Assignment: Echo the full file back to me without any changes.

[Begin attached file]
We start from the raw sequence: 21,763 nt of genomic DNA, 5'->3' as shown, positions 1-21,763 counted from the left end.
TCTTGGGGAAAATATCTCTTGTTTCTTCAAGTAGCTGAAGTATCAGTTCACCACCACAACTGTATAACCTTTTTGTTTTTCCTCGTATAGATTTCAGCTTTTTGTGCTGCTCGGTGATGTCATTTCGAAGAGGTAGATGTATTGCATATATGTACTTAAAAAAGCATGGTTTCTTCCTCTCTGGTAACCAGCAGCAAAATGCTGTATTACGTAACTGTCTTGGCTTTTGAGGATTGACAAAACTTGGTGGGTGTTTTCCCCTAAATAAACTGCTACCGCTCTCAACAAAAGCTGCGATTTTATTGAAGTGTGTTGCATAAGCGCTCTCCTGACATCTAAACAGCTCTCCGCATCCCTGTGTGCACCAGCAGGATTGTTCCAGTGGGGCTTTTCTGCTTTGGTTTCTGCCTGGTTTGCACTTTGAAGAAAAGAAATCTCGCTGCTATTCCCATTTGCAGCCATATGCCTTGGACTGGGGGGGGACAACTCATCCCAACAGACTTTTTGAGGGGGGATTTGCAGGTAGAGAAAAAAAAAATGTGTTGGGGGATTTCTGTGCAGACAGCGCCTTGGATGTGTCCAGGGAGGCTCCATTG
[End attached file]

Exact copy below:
We start from the raw sequence: 21,763 nt of genomic DNA, 5'->3' as shown, positions 1-21,763 counted from the left end.
TCTTGGGGAAAATATCTCTTGTTTCTTCAAGTAGCTGAAGTATCAGTTCACCACCACAACTGTATAACCTTTTTGTTTTTCCTCGTATAGATTTCAGCTTTTTGTGCTGCTCGGTGATGTCATTTCGAAGAGGTAGATGTATTGCATATATGTACTTAAAAAAGCATGGTTTCTTCCTCTCTGGTAACCAGCAGCAAAATGCTGTATTACGTAACTGTCTTGGCTTTTGAGGATTGACAAAACTTGGTGGGTGTTTTCCCCTAAATAAACTGCTACCGCTCTCAACAAAAGCTGCGATTTTATTGAAGTGTGTTGCATAAGCGCTCTCCTGACATCTAAACAGCTCTCCGCATCCCTGTGTGCACCAGCAGGATTGTTCCAGTGGGGCTTTTCTGCTTTGGTTTCTGCCTGGTTTGCACTTTGAAGAAAAGAAATCTCGCTGCTATTCCCATTTGCAGCCATATGCCTTGGACTGGGGGGGGACAACTCATCCCAACAGACTTTTTGAGGGGGGATTTGCAGGTAGAGAAAAAAAAAATGTGTTGGGGGATTTCTGTGCAGACAGCGCCTTGGATGTGTCCAGGGAGGCTCCATTG